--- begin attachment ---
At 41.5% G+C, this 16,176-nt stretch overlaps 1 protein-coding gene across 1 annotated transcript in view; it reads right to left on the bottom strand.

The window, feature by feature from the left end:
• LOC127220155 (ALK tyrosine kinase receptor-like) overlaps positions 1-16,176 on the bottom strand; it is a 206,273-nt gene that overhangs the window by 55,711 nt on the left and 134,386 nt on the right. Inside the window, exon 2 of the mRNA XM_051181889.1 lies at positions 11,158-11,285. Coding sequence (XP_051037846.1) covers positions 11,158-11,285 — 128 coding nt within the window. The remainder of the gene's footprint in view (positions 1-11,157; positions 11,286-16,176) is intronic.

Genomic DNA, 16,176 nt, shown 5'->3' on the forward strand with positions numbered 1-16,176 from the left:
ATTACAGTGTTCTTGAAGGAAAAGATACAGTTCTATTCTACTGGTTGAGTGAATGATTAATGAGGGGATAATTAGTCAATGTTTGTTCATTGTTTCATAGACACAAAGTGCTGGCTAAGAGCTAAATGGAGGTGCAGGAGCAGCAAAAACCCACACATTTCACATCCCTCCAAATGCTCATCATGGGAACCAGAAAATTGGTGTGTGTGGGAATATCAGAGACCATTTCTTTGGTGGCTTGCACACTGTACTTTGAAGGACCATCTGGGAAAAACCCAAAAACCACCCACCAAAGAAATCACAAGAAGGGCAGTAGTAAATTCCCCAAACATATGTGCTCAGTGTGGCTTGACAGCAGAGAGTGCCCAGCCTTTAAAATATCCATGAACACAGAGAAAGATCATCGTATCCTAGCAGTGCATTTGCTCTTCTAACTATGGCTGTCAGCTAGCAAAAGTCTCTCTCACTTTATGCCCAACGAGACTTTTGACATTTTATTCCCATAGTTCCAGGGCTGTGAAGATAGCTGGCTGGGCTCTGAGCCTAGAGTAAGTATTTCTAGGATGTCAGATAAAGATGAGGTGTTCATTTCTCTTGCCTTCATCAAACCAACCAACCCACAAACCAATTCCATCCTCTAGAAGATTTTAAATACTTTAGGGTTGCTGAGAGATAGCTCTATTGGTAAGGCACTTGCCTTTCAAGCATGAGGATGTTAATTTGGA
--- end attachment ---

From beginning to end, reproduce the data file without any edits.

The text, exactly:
At 41.5% G+C, this 16,176-nt stretch overlaps 1 protein-coding gene across 1 annotated transcript in view; it reads right to left on the bottom strand.

The window, feature by feature from the left end:
• LOC127220155 (ALK tyrosine kinase receptor-like) overlaps positions 1-16,176 on the bottom strand; it is a 206,273-nt gene that overhangs the window by 55,711 nt on the left and 134,386 nt on the right. Inside the window, exon 2 of the mRNA XM_051181889.1 lies at positions 11,158-11,285. Coding sequence (XP_051037846.1) covers positions 11,158-11,285 — 128 coding nt within the window. The remainder of the gene's footprint in view (positions 1-11,157; positions 11,286-16,176) is intronic.

Genomic DNA, 16,176 nt, shown 5'->3' on the forward strand with positions numbered 1-16,176 from the left:
ATTACAGTGTTCTTGAAGGAAAAGATACAGTTCTATTCTACTGGTTGAGTGAATGATTAATGAGGGGATAATTAGTCAATGTTTGTTCATTGTTTCATAGACACAAAGTGCTGGCTAAGAGCTAAATGGAGGTGCAGGAGCAGCAAAAACCCACACATTTCACATCCCTCCAAATGCTCATCATGGGAACCAGAAAATTGGTGTGTGTGGGAATATCAGAGACCATTTCTTTGGTGGCTTGCACACTGTACTTTGAAGGACCATCTGGGAAAAACCCAAAAACCACCCACCAAAGAAATCACAAGAAGGGCAGTAGTAAATTCCCCAAACATATGTGCTCAGTGTGGCTTGACAGCAGAGAGTGCCCAGCCTTTAAAATATCCATGAACACAGAGAAAGATCATCGTATCCTAGCAGTGCATTTGCTCTTCTAACTATGGCTGTCAGCTAGCAAAAGTCTCTCTCACTTTATGCCCAACGAGACTTTTGACATTTTATTCCCATAGTTCCAGGGCTGTGAAGATAGCTGGCTGGGCTCTGAGCCTAGAGTAAGTATTTCTAGGATGTCAGATAAAGATGAGGTGTTCATTTCTCTTGCCTTCATCAAACCAACCAACCCACAAACCAATTCCATCCTCTAGAAGATTTTAAATACTTTAGGGTTGCTGAGAGATAGCTCTATTGGTAAGGCACTTGCCTTTCAAGCATGAGGATGTTAATTTGGA